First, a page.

Tired of wondering why most of the international flights from India are scheduled late at night? Well, here’s a list of reasons why.
While India including a host of other countries like Singapore, Dubai, and Colombo, operate their airports 24/7, 365 days a year, a handful of countries such as the US, Switzerland and Germany and some airports in Australia follow a night curfew where they shut down for commercial operations between 11 pm and 5 am. They allow only emergency flights to land and take-off during this time.
The night curfews were introduced in the 1960s as a result of local protests about noise pollution at night. It was back in the day when aircraft engines were very noisy.
When a bunch of countries including India approached the International Civil Aviation Organization (ICAO) in 2007 seeking a more equitable system as the night curfew was having a negative impact on aviation growth, their proposal was turned down.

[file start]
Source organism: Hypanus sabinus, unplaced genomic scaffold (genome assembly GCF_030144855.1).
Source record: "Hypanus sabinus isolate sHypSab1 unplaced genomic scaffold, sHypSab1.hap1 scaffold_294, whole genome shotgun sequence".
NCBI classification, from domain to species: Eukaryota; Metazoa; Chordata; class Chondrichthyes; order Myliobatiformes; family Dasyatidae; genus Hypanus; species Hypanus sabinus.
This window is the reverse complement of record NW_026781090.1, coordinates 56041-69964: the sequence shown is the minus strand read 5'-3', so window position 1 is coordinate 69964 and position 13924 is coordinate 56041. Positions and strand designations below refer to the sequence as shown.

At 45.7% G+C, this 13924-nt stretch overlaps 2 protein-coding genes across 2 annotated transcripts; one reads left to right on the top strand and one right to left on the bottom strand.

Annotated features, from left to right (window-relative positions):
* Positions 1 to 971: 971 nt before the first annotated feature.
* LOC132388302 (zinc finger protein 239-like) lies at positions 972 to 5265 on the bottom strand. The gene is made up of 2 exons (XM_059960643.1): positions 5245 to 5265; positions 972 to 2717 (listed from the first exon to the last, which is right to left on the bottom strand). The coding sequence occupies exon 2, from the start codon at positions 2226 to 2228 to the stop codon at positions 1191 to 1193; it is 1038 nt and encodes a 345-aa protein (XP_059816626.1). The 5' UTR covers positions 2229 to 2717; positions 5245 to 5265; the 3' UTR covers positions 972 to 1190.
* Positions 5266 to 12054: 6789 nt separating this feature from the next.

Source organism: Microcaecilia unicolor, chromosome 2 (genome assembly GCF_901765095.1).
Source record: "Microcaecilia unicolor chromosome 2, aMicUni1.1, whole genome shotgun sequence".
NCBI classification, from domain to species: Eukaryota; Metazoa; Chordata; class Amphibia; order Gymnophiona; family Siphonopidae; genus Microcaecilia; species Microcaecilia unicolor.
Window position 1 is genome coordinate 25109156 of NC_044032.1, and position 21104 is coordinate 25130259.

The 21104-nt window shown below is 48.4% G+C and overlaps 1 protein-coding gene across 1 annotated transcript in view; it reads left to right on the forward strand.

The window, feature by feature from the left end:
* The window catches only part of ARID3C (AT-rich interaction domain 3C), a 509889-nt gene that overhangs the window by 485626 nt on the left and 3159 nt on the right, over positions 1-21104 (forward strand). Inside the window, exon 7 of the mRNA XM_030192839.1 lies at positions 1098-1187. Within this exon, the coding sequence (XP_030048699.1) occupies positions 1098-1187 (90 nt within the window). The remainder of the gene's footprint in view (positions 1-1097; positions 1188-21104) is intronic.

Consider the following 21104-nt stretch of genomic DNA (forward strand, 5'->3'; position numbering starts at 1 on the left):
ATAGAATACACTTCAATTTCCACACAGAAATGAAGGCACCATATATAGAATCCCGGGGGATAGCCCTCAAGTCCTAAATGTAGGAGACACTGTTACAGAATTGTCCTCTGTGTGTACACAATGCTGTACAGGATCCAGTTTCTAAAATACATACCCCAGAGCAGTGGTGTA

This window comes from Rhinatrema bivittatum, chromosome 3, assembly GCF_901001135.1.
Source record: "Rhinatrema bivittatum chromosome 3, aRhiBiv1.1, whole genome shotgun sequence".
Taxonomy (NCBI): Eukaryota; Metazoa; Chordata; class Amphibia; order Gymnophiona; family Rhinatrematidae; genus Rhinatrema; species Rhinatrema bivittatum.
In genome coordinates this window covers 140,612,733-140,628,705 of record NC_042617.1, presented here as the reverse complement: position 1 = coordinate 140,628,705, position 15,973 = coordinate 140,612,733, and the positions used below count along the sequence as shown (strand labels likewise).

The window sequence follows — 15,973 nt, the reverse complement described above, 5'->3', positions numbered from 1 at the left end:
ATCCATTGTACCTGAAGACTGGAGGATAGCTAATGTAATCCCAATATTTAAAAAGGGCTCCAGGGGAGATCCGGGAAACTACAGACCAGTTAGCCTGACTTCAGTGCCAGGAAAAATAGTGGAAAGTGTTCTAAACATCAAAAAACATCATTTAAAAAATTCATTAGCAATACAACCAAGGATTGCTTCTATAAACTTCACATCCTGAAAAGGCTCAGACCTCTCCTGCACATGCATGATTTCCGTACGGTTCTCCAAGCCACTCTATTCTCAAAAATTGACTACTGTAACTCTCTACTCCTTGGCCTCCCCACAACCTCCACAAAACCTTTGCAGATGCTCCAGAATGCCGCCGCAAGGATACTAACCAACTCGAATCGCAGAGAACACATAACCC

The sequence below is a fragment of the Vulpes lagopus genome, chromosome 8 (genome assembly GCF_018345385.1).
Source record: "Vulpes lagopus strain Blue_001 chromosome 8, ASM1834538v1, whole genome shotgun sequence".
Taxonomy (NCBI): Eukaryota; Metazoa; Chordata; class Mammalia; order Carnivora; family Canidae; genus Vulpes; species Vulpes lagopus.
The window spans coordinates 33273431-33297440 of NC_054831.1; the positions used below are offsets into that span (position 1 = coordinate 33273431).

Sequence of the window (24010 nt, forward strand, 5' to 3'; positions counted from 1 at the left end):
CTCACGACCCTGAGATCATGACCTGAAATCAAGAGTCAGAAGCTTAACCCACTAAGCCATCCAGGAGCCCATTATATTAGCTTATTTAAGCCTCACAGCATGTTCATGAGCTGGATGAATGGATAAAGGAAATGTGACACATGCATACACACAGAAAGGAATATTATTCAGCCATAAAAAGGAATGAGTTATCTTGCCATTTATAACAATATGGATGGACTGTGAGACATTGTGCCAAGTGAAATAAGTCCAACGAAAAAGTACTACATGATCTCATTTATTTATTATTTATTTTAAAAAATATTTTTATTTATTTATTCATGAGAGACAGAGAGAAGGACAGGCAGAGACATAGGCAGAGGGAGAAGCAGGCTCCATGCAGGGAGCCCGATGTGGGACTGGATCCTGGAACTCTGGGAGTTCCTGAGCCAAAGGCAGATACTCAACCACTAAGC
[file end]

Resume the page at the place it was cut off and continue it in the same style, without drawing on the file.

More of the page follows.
While Indian aviation has grown dramatically over the years, airport infrastructure, essential for airline operations, has not kept pace. Currently, seven airports account for over 75 percent of the passengers carried by domestic airlines, with the metros seeing the maximum movement of passengers.
Incidentally, operating late-night flights is not a new concept in India. It started with a low-fare, late-night flight between Delhi and Mumbai and Delhi and Bangalore by Vayudoot in the late 1980s and early 1990s. The airline, which was later merged with Indian Airlines, leased a Boeing 757 from the Royal Nepal Air Corporation (RNAC), which was parked at night in Delhi, to launch late-night flights connecting the national capital to Mumbai and Bangalore. The aircraft returned to Delhi in the morning and RNAC operated its scheduled service between Delhi and Kathmandu.
This late-night connection was a boon for travelers in those days as Indian Airlines was the only airline flying within the country. It operated a limited number of flights, offering limited choice. The Vayudoot alternative allowed passengers to re-plan their day’s activity and fly for less. It was a better alternative than a train journey that would involve travel of up to a day, one way, between Delhi and Mumbai.
With more airlines and better air connectivity, this flexibility of finding appropriate and possibly cheaper fares has only improved.